Physical Layer Authentication
P. Yu, J.S. Baras, and B. M. Sadler
IEEE Transactions on Information Forensics and Security, Vol. 3, No. 1, pp. 38-51, March 2008.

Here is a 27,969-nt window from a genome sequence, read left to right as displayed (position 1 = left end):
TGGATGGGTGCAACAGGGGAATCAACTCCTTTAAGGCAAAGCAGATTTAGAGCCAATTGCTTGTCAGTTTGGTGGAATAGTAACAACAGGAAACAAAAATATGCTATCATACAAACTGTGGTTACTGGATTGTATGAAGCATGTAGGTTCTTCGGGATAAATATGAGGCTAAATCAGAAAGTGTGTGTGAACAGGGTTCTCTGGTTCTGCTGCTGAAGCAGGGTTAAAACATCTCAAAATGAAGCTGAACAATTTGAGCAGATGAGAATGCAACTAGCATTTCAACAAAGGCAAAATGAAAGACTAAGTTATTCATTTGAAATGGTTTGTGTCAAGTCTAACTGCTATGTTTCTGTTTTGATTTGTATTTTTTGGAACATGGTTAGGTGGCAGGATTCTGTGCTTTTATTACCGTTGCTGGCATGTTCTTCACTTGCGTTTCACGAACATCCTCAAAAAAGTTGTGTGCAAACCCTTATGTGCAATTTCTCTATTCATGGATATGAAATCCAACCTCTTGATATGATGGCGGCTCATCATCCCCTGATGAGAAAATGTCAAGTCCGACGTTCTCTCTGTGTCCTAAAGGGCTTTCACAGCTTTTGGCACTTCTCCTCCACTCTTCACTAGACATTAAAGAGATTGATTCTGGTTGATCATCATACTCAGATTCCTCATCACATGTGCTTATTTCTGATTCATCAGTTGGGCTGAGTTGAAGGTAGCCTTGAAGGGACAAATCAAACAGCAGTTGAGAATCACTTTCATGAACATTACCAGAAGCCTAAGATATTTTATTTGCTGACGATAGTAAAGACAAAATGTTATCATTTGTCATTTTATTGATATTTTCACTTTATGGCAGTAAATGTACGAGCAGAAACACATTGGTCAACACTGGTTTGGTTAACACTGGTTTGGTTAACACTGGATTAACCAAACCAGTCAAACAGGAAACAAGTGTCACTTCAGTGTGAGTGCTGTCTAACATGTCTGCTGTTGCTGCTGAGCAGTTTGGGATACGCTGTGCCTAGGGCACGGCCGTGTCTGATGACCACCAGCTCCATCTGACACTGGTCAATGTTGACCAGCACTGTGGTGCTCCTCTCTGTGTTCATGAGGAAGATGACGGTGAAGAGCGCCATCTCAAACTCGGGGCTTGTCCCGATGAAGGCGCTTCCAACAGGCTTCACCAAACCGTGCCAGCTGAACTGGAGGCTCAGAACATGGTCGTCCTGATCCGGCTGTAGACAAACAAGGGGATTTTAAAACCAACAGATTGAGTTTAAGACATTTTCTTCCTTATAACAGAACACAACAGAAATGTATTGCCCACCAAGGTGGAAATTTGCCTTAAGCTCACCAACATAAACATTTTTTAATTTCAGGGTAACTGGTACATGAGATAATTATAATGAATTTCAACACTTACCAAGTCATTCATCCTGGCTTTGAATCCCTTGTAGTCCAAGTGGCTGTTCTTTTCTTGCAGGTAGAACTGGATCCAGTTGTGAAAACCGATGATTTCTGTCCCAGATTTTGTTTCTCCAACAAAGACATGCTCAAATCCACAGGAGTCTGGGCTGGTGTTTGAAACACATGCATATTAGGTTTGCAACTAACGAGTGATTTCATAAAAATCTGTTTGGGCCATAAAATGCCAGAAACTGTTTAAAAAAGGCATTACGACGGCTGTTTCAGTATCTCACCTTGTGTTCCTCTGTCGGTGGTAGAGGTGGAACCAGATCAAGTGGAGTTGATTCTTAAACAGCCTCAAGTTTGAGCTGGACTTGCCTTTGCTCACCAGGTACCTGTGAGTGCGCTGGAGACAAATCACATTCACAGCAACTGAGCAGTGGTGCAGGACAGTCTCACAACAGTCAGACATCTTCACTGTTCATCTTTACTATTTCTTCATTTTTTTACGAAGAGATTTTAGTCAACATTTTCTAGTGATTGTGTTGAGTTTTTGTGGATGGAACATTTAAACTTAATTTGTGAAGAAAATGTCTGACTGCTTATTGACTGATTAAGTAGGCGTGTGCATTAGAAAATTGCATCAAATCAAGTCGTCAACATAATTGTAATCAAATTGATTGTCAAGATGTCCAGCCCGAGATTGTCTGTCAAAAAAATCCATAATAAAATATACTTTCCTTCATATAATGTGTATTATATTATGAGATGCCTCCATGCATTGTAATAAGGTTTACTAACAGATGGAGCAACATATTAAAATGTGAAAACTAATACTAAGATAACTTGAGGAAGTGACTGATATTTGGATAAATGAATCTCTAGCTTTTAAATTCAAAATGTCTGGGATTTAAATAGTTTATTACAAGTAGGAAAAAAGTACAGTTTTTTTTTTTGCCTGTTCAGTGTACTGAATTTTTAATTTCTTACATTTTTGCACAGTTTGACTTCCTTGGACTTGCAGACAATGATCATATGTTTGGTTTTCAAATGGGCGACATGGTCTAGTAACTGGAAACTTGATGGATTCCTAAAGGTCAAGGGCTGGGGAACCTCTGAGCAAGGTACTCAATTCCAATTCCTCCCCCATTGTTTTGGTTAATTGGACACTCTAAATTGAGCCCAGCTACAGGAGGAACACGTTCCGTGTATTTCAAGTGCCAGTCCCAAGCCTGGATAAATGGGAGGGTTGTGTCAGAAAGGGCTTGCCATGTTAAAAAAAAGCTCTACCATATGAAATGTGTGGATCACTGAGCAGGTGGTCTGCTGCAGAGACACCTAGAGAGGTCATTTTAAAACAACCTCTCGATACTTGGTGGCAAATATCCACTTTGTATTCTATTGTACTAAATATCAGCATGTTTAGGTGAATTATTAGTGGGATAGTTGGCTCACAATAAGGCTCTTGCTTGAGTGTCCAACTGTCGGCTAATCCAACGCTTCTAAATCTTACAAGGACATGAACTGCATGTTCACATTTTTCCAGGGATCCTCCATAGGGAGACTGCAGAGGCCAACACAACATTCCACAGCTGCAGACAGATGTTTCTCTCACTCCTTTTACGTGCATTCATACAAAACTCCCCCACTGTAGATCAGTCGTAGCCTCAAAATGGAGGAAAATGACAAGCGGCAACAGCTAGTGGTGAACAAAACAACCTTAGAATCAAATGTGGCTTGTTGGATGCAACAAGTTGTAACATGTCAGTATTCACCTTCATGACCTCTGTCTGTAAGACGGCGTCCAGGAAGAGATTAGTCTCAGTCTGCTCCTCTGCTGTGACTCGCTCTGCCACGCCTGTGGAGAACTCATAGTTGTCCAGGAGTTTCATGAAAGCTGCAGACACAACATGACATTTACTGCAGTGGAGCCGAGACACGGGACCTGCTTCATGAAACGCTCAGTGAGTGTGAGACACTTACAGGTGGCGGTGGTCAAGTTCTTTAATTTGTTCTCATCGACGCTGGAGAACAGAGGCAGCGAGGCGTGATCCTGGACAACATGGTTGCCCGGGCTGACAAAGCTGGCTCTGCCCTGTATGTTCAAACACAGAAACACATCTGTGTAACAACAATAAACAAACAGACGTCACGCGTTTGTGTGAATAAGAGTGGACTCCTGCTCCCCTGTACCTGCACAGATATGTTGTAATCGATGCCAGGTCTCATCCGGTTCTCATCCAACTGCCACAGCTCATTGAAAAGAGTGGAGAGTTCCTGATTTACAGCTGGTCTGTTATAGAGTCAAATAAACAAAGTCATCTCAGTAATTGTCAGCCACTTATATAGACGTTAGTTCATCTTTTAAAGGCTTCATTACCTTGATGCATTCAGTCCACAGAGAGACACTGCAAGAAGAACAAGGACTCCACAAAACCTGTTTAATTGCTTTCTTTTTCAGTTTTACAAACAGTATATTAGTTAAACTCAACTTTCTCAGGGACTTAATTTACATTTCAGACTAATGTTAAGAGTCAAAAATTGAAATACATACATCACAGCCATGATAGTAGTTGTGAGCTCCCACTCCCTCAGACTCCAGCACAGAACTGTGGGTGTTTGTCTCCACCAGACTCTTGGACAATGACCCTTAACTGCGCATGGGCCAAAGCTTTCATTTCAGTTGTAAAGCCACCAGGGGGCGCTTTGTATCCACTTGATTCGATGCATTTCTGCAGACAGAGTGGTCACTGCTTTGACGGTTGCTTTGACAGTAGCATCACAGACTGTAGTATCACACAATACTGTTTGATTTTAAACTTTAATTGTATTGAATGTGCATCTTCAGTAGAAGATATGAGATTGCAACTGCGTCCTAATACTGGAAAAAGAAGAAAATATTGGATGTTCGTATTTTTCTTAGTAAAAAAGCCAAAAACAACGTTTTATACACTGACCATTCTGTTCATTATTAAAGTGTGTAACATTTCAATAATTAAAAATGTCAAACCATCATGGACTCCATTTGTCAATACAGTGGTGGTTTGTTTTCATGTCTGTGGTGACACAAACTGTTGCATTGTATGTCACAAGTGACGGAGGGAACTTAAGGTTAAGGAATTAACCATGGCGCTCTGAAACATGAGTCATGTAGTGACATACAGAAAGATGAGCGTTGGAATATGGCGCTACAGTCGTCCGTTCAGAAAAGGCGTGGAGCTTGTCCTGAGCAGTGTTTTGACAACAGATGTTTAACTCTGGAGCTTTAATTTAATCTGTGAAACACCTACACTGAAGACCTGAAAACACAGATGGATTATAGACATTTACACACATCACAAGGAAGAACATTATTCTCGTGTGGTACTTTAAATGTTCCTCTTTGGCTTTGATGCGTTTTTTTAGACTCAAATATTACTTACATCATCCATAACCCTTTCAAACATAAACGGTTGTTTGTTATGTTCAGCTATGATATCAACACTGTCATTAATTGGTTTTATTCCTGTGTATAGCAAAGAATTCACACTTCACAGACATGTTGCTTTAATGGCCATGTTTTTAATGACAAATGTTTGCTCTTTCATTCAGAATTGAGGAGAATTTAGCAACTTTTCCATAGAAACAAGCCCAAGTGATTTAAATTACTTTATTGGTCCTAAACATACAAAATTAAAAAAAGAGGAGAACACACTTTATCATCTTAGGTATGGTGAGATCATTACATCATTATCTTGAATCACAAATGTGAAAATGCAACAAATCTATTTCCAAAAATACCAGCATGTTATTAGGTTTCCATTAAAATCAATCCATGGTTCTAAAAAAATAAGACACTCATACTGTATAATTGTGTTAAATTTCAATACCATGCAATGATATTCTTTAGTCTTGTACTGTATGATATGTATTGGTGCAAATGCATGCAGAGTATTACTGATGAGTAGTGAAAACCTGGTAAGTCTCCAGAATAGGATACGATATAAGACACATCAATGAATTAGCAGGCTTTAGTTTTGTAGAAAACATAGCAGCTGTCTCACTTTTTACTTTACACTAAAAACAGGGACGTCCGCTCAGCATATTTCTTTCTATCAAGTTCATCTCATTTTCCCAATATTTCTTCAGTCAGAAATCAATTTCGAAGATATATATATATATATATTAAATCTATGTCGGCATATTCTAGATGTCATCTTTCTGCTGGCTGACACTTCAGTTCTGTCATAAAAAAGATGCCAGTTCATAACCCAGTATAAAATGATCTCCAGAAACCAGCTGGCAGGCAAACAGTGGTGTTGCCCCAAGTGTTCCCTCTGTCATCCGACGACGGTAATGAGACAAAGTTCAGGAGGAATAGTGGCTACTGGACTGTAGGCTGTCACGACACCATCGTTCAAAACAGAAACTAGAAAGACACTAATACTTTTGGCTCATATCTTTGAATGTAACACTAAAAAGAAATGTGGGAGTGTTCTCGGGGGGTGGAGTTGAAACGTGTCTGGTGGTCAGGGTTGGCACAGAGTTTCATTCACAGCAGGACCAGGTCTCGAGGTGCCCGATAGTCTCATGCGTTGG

Authentication is the process where claims of identity are verified. Most mechanisms of authentication (e.g., digital signatures and certificates) exist above the physical layer, though some (e.g., spread-spectrum communications) exist at the physical layer often with an additional cost in bandwidth. This paper introduces a general analysis and design framework for authentication at the physical layer where the authentication information is transmitted concurrently with the data. By superimposing a carefully designed secret modulation on the waveforms, authentication is added to the signal without requiring additional bandwidth, as do spread-spectrum methods. The authentication is designed to be stealthy to the uninformed user, robust to interference, and secure for identity verification. The tradeoffs between these three goals are identified and analyzed in block fading channels. The use of the authentication for channel estimation is also considered, and an improved bit-error rate is demonstrated for time-varying channels. Finally, simulation results are given that demonstrate the potential application of this authentication technique.